Transient Ischemic Attack Press Releases
NIH-funded study suggests that moving more may lower stroke risk
Thursday, Jul 18, 2013
Here’s yet another reason to get off the couch: new research findings suggest that regularly breaking a sweat may lower the risk of having a stroke. A stroke can occur when a blood vessel in the brain gets blocked. As a result, nearby brain cells will die after not getting enough oxygen and other nutrients. A number of risk factors for stroke have been identified, including smoking, high blood pressure, diabetes and being inactive.
Aspirin-clopidogrel no better than aspirin alone for patients with lacunar stroke
Wednesday, Aug 29, 2012
An NIH-funded trial has found that aspirin combined with the antiplatelet drug clopidogrel is no better than aspirin alone for stroke prevention in people with a history of lacunar strokes, which are typically small strokes that occur deep within the brain. The trial also found that whether patients received aspirin or the dual therapy, their stroke risk was reduced more than three-fold from what it was 10 years ago.
NIH stroke prevention trial has immediate implications for clinical practice
Wednesday, Sep 7, 2011
Patients at a high risk for a second stroke who received intensive medical treatment had fewer strokes and deaths than patients who received a brain stent in addition to the medical treatment, a large nationwide clinical trial has shown. New enrollment in the study was stopped in April because early data showed significantly more strokes and deaths occurred among the stented patients at the 30-day mark.
Landmark NIH Clinical Trial Comparing Two Stroke Prevention Procedures Shows Surgery and Stenting Equally Safe and Effective
Wednesday, May 26, 2010
A major study of people at risk for stroke showed that two medical procedures designed to prevent strokes are safe and effective overall. In the trial of 2,502 participants, carotid endarterectomy, a gold-standard surgical procedure, was compared to carotid artery stenting, a newer and less invasive procedure.
Is It Just a Headache? Study Links Migraine to Brain Damage in Mice
Friday, Nov 16, 2007
Migraine headaches are a source of disabling pain for millions of people. Now, a study in mice suggests that these headaches may be linked to tiny areas of stroke-like brain damage. The findings suggest that treatment to prevent migraines may also prevent longer-term cognitive problems.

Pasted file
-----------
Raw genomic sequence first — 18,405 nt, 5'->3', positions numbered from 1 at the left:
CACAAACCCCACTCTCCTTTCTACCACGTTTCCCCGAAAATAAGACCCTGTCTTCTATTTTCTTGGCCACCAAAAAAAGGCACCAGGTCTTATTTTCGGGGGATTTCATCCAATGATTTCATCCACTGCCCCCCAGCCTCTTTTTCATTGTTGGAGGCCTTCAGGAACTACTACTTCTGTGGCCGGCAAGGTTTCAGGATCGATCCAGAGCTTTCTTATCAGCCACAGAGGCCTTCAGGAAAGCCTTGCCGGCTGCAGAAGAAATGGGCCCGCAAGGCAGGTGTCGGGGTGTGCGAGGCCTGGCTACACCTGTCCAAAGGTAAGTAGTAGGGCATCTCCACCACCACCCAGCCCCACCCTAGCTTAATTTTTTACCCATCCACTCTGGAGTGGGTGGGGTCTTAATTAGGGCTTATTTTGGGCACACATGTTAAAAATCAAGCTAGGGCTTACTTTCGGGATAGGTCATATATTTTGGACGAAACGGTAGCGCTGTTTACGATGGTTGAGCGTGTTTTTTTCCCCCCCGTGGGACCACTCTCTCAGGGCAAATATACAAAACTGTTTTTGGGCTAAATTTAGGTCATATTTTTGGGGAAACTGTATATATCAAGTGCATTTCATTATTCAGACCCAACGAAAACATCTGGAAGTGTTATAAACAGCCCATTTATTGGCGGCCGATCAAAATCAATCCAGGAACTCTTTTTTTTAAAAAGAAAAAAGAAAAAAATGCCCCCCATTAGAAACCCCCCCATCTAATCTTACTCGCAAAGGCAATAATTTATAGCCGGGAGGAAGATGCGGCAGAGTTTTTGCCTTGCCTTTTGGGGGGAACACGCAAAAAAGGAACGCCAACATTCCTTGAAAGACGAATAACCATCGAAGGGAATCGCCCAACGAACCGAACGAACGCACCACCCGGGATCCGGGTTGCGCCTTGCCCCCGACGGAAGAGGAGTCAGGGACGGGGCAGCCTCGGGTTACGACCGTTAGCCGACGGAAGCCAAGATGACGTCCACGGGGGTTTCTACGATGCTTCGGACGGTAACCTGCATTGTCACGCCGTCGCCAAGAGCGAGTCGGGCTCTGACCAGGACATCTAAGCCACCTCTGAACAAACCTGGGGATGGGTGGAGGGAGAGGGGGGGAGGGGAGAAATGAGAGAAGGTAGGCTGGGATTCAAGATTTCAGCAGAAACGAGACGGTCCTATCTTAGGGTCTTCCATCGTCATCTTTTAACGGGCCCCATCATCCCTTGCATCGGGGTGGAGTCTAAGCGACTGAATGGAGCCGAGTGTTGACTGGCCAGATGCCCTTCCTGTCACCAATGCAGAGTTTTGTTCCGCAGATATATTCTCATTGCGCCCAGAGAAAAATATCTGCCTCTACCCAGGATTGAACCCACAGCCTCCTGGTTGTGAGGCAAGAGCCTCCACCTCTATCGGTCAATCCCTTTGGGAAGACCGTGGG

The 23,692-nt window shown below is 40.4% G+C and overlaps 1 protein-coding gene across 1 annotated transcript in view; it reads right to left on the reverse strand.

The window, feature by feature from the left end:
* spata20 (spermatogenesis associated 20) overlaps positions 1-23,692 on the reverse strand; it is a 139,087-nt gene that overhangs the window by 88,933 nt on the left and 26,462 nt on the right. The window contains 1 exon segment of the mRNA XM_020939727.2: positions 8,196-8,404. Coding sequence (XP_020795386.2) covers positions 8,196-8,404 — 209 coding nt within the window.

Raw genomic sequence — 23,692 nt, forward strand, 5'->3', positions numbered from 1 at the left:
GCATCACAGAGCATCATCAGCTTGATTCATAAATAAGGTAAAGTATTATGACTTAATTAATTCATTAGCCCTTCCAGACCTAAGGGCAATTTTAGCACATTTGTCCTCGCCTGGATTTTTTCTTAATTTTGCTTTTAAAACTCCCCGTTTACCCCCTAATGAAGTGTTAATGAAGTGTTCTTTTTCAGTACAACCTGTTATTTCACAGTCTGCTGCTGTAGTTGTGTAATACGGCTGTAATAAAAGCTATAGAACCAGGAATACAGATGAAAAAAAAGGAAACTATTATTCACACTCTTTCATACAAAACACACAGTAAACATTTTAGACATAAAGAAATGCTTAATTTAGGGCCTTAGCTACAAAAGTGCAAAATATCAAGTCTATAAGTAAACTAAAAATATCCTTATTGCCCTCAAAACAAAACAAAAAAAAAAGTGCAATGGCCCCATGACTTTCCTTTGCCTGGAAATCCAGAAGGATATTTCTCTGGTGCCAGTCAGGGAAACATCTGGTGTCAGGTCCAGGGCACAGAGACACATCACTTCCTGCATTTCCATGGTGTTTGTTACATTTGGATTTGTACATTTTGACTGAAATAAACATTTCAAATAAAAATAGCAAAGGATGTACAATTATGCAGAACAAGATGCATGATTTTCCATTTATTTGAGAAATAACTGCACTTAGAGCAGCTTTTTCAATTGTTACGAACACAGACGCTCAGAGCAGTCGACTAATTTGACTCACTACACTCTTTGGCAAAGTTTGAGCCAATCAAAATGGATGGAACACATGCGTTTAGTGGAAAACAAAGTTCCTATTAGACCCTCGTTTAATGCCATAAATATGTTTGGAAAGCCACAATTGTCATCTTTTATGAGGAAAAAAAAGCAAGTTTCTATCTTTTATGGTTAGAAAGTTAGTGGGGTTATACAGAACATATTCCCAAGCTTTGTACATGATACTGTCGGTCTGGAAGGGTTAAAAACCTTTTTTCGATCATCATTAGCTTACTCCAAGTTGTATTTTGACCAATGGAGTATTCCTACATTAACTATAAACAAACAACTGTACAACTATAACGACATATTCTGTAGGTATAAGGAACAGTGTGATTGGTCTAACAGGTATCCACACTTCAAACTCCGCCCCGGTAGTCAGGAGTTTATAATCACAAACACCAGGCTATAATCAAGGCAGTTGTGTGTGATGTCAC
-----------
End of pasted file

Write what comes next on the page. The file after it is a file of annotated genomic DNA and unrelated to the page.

Developing Tools to Detect Cognitive Impairment from Silent Strokes
Monday, Nov 6, 2006
Scientists from the National Institute of Neurological Disorders and Stroke (NINDS) and the Canadian Stroke Network recently wrapped up a workshop – the first of its kind – aimed at harmonizing clinical and research tools for assessing vascular cognitive impairment (VCI), a common disability linked to stroke.
Aspirin is Safer than Warfarin and Just as Effective for Treating Blocked Arteries in the Brain
Wednesday, Mar 30, 2005
To reduce the risk of stroke, partial blockage of arteries in the brain (intracranial stenosis) has for decades been treated with drugs such as aspirin and warfarin that reduce blood clotting. However, doctors have never had good evidence for choosing one therapy over the other. Now, results of a double-blind, randomized clinical trial show for the first time that aspirin works as well as warfarin with fewer side effects.
Preconditioning the brain may protect against stroke
Tuesday, Jan 13, 2004
Estrogen Doesn't Prevent Second Strokes: Protective Effects of Hormone Replacement Therapy Challenged
A December 2003 news article on genetic changes to protect the brain against a second larger stroke, prepared by the National Institute of Neurological Disorders and Stroke (NINDS).
Thursday, Oct 25, 2001
Benefits of Surgery for Some Patients at High Risk for Stroke
Estrogen hormone replacement therapy does not reduce the risk of stroke or death in postmenopausal women who have already had a stroke or a transient ischemic attack (TIA), according to a report from the first randomized, controlled clinical trial of estrogen therapy for secondary prevention of cerebrovascular disease.
Tuesday, Feb 26, 1991
Overwhelming evidence from an ongoing clinical trial shows that the surgical removal of fatty deposits from the the main artery in the neck supplying blood to the brain is highly effective in reducing strokes for patients who have a severely narrowed carotid artery and have previously had a stroke or symptoms of a stroke.